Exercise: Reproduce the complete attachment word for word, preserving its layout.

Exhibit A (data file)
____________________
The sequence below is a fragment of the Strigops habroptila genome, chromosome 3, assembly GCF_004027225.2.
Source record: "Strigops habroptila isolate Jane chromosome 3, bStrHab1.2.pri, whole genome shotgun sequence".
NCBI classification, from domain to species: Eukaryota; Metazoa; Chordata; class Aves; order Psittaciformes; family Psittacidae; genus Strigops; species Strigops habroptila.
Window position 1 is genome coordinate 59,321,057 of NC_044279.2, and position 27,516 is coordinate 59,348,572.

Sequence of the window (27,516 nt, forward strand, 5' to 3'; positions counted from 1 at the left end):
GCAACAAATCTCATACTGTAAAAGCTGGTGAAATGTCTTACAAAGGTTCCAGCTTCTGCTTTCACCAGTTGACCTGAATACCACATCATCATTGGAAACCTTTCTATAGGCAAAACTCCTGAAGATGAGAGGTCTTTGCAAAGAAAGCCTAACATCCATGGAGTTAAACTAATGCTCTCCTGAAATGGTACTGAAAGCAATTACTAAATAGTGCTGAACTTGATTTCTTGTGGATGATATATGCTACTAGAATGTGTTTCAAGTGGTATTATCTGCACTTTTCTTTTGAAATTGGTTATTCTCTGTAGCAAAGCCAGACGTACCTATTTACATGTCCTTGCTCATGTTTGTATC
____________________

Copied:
The sequence below is a fragment of the Strigops habroptila genome, chromosome 3, assembly GCF_004027225.2.
Source record: "Strigops habroptila isolate Jane chromosome 3, bStrHab1.2.pri, whole genome shotgun sequence".
NCBI classification, from domain to species: Eukaryota; Metazoa; Chordata; class Aves; order Psittaciformes; family Psittacidae; genus Strigops; species Strigops habroptila.
Window position 1 is genome coordinate 59,321,057 of NC_044279.2, and position 27,516 is coordinate 59,348,572.

Sequence of the window (27,516 nt, forward strand, 5' to 3'; positions counted from 1 at the left end):
GCAACAAATCTCATACTGTAAAAGCTGGTGAAATGTCTTACAAAGGTTCCAGCTTCTGCTTTCACCAGTTGACCTGAATACCACATCATCATTGGAAACCTTTCTATAGGCAAAACTCCTGAAGATGAGAGGTCTTTGCAAAGAAAGCCTAACATCCATGGAGTTAAACTAATGCTCTCCTGAAATGGTACTGAAAGCAATTACTAAATAGTGCTGAACTTGATTTCTTGTGGATGATATATGCTACTAGAATGTGTTTCAAGTGGTATTATCTGCACTTTTCTTTTGAAATTGGTTATTCTCTGTAGCAAAGCCAGACGTACCTATTTACATGTCCTTGCTCATGTTTGTATC